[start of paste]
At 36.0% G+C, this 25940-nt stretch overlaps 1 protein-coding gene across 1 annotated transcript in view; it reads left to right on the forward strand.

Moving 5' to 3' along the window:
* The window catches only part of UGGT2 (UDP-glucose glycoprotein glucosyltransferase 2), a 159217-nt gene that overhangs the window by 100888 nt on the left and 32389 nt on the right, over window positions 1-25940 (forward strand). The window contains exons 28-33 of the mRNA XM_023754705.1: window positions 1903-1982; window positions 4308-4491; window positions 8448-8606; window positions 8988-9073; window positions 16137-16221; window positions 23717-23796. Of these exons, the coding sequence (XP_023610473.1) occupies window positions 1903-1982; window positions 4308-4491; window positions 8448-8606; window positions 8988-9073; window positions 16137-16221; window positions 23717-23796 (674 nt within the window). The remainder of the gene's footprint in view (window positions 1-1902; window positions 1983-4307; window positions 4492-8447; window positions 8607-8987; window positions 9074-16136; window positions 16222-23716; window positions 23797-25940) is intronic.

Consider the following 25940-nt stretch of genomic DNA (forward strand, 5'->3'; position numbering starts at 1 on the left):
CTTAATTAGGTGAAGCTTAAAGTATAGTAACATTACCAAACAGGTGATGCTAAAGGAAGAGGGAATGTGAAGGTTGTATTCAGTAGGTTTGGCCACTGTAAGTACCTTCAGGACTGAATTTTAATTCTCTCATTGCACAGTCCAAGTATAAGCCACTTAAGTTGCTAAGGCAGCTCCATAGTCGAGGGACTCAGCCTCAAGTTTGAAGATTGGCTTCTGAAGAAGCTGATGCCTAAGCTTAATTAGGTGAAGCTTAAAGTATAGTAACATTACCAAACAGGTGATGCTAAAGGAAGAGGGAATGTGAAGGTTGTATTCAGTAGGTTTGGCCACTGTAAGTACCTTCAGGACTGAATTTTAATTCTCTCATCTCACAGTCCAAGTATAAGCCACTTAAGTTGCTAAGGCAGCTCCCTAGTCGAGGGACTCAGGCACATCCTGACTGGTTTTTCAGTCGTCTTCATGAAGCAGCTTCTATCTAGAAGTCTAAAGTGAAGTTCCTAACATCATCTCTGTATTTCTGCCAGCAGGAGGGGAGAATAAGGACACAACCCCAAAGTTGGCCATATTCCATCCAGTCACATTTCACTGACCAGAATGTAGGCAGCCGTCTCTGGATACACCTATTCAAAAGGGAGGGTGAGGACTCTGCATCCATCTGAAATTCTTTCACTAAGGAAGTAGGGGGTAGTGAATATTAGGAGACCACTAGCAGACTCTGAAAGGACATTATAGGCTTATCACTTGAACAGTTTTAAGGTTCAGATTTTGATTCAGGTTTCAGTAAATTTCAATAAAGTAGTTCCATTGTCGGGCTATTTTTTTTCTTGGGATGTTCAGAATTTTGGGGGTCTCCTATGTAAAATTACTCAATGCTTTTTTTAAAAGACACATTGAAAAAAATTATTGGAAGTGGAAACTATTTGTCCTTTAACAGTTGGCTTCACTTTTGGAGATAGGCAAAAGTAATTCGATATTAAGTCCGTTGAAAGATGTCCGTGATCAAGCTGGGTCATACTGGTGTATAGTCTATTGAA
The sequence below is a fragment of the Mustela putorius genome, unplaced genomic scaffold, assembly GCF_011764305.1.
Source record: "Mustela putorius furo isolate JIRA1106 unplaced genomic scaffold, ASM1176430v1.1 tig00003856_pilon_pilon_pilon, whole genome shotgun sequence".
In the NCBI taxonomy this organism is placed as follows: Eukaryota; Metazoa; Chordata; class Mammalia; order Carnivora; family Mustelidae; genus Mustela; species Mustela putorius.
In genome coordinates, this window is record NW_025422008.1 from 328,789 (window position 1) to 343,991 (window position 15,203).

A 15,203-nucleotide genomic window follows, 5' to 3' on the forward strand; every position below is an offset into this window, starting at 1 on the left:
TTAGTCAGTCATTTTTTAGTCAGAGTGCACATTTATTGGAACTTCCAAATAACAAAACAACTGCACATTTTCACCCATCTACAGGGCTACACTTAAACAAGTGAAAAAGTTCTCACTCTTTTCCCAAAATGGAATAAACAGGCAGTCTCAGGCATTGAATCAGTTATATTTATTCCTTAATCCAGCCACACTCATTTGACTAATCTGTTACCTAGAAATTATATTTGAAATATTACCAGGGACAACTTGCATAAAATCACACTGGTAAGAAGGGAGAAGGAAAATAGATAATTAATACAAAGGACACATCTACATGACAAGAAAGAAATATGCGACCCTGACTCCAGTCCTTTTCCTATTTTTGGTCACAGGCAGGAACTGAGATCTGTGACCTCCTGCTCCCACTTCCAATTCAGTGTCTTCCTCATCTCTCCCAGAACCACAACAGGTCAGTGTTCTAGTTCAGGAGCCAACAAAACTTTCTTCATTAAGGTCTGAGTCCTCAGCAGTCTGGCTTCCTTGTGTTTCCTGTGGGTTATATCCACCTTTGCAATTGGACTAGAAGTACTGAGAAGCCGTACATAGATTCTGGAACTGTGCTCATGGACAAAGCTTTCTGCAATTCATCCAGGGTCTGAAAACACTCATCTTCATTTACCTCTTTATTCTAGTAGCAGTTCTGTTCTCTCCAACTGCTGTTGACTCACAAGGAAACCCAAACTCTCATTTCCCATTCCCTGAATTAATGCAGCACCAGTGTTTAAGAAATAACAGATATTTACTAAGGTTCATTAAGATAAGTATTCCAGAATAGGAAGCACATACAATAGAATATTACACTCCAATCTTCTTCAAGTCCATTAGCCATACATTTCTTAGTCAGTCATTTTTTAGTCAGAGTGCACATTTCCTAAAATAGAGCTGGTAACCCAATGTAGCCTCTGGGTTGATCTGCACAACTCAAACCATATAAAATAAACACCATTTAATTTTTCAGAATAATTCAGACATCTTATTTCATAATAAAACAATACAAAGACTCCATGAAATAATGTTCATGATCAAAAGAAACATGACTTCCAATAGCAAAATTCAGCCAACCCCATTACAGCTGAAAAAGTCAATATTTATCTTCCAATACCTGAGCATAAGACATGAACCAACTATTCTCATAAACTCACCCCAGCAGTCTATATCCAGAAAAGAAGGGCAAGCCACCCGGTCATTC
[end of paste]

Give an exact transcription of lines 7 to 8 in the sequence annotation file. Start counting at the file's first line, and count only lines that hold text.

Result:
Source record: "Mustela putorius furo isolate JIRA1106 unplaced genomic scaffold, ASM1176430v1.1 tig00003856_pilon_pilon_pilon, whole genome shotgun sequence".
In the NCBI taxonomy this organism is placed as follows: Eukaryota; Metazoa; Chordata; class Mammalia; order Carnivora; family Mustelidae; genus Mustela; species Mustela putorius.